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Alfonso Cuarón never expected a film about his childhood, from the point of view of his family housekeeper (Libo in real life, Cleo onscreen), to strike such a nerve. “I was making a very specific film, about a very specific character, in the framework of a very specific family, in a very specific society, in a very specific country, in a very specific timeframe of history,” he noted in Written By. “Also, it’s in Spanish and Mixtec, it’s a drama in black and white, and it’s Mexican. It’s not like there’s a huge market for that kind of film.” After immersing himself in memories and extensive interviews with Libo, he wrote the script in three weeks, “without any consideration of structure, narrative, character arcs, or anything. Just letting it flow, coming from almost like a subconscious experience…and trusting that if a new memory arises, it is relevant.”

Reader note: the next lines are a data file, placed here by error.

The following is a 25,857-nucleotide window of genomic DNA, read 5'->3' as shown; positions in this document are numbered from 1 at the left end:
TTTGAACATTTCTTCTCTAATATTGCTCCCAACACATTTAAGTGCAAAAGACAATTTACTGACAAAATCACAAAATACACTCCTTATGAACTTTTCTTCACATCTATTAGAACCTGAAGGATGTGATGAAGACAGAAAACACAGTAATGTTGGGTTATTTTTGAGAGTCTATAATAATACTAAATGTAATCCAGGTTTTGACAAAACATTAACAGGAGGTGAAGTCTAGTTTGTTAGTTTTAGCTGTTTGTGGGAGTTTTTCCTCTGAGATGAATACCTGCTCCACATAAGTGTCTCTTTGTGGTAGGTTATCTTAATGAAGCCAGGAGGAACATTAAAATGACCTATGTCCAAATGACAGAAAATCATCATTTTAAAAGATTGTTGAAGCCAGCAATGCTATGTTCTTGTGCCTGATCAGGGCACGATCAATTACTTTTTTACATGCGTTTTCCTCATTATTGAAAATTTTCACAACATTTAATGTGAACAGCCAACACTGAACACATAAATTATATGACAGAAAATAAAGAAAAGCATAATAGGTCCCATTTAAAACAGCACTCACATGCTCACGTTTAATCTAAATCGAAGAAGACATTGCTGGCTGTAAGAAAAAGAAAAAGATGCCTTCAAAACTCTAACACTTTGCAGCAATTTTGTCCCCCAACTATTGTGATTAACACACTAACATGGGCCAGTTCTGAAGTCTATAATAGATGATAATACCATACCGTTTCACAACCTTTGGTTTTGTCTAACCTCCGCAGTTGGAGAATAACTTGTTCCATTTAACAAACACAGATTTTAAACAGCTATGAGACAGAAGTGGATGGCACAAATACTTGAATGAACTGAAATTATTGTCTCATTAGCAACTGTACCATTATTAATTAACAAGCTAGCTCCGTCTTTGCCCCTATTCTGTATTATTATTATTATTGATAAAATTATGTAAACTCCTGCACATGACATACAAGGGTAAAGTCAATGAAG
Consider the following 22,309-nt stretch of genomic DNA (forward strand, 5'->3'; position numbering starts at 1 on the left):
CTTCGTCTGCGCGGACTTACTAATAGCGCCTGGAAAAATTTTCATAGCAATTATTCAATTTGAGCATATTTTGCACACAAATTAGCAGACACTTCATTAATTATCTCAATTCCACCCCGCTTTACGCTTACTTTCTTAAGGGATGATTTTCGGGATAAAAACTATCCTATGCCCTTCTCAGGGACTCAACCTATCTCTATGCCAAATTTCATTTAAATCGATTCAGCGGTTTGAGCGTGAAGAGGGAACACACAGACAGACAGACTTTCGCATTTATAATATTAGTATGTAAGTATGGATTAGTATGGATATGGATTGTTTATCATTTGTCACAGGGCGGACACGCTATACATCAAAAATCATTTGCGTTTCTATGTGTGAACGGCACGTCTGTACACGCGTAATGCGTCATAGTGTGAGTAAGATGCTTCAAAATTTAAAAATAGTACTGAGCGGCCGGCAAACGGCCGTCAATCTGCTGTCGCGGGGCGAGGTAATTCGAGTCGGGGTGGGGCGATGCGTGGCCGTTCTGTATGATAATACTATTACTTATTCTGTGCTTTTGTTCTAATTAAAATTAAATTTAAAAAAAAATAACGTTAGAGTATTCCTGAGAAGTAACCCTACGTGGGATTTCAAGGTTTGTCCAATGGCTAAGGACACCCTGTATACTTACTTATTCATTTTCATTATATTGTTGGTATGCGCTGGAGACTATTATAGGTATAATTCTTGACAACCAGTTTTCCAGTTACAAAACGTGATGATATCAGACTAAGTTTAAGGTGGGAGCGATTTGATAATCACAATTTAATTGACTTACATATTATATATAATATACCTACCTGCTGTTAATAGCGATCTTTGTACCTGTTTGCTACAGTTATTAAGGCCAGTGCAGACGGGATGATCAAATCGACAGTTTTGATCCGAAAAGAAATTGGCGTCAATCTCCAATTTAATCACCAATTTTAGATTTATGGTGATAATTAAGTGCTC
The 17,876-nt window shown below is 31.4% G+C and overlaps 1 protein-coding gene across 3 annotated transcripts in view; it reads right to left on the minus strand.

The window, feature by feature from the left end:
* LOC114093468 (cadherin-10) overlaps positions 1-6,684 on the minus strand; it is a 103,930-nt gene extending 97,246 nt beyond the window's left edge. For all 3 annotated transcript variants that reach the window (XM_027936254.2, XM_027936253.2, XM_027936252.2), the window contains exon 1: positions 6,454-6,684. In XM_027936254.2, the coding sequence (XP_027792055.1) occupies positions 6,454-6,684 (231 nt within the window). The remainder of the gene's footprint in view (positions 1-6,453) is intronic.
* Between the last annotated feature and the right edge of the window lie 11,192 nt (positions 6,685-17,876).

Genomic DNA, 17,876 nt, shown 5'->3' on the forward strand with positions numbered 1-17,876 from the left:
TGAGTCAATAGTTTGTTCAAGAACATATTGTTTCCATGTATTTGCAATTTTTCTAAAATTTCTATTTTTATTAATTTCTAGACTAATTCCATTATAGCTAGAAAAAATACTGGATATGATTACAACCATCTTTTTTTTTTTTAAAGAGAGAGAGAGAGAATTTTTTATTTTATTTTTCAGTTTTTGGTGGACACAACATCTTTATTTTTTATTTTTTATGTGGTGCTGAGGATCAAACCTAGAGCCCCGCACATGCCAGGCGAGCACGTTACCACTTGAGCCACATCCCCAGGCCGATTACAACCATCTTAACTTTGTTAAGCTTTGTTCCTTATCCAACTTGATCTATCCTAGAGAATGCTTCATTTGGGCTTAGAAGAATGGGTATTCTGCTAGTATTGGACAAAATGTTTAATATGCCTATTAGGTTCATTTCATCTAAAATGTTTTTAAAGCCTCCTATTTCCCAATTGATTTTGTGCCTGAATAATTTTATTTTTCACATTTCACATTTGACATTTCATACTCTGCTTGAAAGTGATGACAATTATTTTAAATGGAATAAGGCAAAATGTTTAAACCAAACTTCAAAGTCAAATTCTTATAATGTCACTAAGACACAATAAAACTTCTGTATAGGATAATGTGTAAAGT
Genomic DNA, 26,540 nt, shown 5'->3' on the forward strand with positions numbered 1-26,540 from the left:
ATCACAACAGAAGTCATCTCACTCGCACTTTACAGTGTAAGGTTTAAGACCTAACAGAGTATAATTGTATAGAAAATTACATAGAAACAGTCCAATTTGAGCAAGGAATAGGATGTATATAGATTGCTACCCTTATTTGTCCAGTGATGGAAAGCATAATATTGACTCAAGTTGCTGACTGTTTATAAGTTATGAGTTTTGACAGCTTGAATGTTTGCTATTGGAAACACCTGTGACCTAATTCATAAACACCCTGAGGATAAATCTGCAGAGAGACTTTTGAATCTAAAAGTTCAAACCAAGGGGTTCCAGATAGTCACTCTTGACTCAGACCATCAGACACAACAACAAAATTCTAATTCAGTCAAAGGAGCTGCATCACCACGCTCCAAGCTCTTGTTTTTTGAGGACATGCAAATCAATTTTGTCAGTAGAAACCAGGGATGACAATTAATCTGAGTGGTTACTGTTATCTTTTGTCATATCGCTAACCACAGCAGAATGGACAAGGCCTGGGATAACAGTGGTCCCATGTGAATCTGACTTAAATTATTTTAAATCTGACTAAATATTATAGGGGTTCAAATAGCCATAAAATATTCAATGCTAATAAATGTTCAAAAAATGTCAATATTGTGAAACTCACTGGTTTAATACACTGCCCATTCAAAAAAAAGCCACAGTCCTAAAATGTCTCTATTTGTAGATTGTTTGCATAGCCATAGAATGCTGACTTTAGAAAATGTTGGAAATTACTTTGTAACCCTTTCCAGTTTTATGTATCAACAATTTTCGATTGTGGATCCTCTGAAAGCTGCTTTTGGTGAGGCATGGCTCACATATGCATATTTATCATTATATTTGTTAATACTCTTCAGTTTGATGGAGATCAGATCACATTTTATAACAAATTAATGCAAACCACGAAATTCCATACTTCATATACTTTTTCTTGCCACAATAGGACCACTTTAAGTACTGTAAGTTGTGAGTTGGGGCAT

READ: For Alfonso Cuarón, home is where the art is.